The architects worked with the local conservation authorities to restore the roof to its correct design, reinstating the original unglazed tiles that were found on site. One structural change was possible, however a lantern roof with a skylight was introduced to bring more light into the centre of the house.
"This needed to be a light-filled family home," says Molina. "So we split the house into two volumes, creating a connecting courtyard that allows sunlight to stream in, and lets breezes ventilate the interior naturally. With a green wall to one side, a young tree in the opposite corner, and the floor covered entirely in carpet grass, the setting forms a charming indoor garden where the children can play.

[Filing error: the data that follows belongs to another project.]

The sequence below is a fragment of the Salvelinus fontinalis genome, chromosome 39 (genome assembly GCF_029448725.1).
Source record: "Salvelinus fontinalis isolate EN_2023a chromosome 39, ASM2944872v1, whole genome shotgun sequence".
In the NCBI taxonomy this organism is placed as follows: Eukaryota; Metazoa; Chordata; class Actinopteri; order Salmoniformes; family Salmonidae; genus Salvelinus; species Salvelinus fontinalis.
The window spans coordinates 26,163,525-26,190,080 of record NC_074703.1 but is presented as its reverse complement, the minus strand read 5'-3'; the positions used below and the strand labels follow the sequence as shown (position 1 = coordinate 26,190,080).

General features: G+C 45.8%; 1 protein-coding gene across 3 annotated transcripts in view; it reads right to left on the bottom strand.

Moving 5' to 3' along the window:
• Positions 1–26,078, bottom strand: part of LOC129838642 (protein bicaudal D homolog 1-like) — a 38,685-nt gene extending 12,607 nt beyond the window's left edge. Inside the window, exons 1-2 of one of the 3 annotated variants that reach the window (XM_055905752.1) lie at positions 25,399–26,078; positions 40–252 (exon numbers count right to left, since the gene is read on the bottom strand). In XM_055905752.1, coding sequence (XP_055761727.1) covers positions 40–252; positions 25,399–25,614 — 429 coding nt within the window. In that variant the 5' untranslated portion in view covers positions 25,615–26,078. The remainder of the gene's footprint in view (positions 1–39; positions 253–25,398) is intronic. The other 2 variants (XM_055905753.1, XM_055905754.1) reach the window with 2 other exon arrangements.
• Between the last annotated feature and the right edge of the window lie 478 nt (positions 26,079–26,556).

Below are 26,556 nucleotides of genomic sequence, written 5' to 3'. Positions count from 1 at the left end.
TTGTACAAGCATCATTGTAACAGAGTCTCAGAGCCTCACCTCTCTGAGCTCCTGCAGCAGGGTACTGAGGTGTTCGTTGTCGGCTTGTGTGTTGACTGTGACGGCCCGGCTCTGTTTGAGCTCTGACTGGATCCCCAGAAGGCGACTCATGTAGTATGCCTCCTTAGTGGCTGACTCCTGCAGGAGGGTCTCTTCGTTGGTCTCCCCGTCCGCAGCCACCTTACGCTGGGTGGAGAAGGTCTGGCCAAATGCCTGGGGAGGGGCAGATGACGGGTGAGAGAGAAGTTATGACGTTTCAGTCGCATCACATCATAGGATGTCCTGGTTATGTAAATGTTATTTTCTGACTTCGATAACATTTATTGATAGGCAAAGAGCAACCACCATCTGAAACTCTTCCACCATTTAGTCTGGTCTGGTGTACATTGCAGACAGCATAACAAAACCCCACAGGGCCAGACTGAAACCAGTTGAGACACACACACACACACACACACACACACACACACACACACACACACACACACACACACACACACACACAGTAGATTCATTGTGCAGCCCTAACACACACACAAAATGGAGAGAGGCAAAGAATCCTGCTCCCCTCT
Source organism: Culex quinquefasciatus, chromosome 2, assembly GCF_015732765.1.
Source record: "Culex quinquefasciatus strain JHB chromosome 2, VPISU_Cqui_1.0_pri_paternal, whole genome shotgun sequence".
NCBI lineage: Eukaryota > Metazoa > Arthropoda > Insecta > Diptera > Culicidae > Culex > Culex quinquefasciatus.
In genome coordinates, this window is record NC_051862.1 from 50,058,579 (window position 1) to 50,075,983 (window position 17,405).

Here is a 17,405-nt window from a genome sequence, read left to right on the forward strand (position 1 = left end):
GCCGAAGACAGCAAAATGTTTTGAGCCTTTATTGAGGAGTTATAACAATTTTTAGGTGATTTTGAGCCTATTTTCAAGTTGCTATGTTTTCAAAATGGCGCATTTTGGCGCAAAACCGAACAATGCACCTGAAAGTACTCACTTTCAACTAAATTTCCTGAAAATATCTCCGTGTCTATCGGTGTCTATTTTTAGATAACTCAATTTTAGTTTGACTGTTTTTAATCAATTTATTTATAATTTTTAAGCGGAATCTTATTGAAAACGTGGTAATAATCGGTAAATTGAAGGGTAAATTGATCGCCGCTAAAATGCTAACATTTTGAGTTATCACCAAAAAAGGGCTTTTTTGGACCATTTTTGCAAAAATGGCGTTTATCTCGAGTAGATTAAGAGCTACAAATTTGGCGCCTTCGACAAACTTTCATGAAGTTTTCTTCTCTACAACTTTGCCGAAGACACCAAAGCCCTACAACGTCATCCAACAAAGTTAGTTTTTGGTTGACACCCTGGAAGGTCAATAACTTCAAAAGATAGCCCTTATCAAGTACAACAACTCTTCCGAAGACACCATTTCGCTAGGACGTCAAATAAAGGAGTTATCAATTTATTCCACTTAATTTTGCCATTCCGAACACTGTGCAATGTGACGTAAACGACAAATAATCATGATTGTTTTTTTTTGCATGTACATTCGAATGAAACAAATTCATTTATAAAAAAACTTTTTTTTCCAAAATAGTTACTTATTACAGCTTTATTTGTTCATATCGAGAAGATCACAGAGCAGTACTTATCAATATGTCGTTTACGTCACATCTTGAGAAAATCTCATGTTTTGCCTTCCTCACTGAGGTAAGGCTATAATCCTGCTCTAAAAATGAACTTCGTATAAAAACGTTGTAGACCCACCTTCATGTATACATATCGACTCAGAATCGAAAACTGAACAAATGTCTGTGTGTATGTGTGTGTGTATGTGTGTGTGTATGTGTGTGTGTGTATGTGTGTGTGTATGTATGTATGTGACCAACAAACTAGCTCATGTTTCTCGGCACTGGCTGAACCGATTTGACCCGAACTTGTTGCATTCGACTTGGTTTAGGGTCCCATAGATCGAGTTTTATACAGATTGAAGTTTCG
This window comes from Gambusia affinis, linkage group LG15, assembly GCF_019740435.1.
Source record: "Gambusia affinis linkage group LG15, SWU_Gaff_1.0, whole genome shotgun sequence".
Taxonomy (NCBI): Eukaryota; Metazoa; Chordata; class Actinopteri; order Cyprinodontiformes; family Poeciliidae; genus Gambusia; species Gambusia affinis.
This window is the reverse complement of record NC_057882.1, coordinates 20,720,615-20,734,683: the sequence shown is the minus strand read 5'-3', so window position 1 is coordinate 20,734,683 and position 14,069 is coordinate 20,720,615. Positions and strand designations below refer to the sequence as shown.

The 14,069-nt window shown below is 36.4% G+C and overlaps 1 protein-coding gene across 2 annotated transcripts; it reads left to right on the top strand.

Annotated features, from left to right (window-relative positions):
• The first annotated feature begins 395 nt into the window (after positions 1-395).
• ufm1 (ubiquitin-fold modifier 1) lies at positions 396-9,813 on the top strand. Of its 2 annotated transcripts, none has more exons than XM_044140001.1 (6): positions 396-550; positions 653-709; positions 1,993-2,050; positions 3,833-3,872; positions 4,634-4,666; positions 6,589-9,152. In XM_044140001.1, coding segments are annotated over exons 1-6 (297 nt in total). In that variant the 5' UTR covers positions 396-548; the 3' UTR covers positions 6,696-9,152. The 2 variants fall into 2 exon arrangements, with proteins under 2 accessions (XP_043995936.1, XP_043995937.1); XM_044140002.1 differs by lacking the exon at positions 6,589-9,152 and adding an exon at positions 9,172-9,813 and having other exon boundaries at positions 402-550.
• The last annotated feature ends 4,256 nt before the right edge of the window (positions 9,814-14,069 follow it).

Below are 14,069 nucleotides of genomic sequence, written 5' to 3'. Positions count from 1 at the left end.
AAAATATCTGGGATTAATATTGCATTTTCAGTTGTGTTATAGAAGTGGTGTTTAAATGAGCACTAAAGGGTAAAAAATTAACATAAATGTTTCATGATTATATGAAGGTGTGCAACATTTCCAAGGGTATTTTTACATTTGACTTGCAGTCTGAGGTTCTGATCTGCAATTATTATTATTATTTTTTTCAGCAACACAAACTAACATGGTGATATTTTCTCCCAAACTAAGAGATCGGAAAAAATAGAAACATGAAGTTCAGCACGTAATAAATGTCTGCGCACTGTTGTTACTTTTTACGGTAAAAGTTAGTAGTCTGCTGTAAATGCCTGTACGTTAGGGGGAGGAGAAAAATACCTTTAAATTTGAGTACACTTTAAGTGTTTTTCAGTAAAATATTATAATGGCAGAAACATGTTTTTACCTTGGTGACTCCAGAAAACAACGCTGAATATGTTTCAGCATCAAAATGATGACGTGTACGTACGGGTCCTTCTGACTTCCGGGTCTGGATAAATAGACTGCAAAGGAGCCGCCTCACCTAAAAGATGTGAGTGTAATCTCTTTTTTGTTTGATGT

"The green space is the visual focus of the ground floor, and because there are no partitions, the garden can be enjoyed from the kitchen at the back and from the living area at the front."
Molina says because the client is both a family man and an avid cook, it was important for him to be able to interact with his children at play in the garden, while he is working in the kitchen.
"The seamless transition between the living areas makes this possible."
The different spaces are clearly defined, however. A dramatic, curving staircase separates the living and dining areas, and is another point of illumination. Sunlight streams in from the skylights in the lantern roof directly above.
While the stair has a bold, sculptural contemporary form, its simplicity ensures it does not detract from the original shophouse features.
"The client was insistent on bringing back the home's old-world charm wherever possible," says Arango. "New timber beams were installed in the ceiling of the ground floor, and also beneath the roof, to evoke the traditional character."